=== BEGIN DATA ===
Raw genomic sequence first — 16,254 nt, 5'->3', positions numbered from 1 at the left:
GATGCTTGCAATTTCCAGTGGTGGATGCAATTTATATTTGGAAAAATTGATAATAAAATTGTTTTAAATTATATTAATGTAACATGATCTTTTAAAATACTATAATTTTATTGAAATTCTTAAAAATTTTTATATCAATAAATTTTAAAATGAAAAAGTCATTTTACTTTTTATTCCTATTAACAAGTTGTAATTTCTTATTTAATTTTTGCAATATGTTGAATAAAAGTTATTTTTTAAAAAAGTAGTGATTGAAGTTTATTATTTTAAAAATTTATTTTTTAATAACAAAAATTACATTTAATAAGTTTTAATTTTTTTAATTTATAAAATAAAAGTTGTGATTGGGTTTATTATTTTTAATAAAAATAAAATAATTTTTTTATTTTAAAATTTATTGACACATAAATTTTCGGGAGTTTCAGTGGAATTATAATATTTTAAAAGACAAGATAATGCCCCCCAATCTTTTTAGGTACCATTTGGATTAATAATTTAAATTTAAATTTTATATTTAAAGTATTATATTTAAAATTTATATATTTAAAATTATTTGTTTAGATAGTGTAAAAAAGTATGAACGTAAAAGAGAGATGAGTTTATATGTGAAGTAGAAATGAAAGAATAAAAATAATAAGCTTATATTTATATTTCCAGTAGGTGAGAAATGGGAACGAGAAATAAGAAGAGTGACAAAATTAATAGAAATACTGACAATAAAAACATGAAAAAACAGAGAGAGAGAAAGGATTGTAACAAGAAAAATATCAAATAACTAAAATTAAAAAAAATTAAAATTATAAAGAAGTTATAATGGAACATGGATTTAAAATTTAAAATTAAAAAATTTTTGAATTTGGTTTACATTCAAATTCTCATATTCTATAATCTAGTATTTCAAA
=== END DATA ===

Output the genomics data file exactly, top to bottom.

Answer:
Raw genomic sequence first — 16,254 nt, 5'->3', positions numbered from 1 at the left:
GATGCTTGCAATTTCCAGTGGTGGATGCAATTTATATTTGGAAAAATTGATAATAAAATTGTTTTAAATTATATTAATGTAACATGATCTTTTAAAATACTATAATTTTATTGAAATTCTTAAAAATTTTTATATCAATAAATTTTAAAATGAAAAAGTCATTTTACTTTTTATTCCTATTAACAAGTTGTAATTTCTTATTTAATTTTTGCAATATGTTGAATAAAAGTTATTTTTTAAAAAAGTAGTGATTGAAGTTTATTATTTTAAAAATTTATTTTTTAATAACAAAAATTACATTTAATAAGTTTTAATTTTTTTAATTTATAAAATAAAAGTTGTGATTGGGTTTATTATTTTTAATAAAAATAAAATAATTTTTTTATTTTAAAATTTATTGACACATAAATTTTCGGGAGTTTCAGTGGAATTATAATATTTTAAAAGACAAGATAATGCCCCCCAATCTTTTTAGGTACCATTTGGATTAATAATTTAAATTTAAATTTTATATTTAAAGTATTATATTTAAAATTTATATATTTAAAATTATTTGTTTAGATAGTGTAAAAAAGTATGAACGTAAAAGAGAGATGAGTTTATATGTGAAGTAGAAATGAAAGAATAAAAATAATAAGCTTATATTTATATTTCCAGTAGGTGAGAAATGGGAACGAGAAATAAGAAGAGTGACAAAATTAATAGAAATACTGACAATAAAAACATGAAAAAACAGAGAGAGAGAAAGGATTGTAACAAGAAAAATATCAAATAACTAAAATTAAAAAAAATTAAAATTATAAAGAAGTTATAATGGAACATGGATTTAAAATTTAAAATTAAAAAATTTTTGAATTTGGTTTACATTCAAATTCTCATATTCTATAATCTAGTATTTCAAA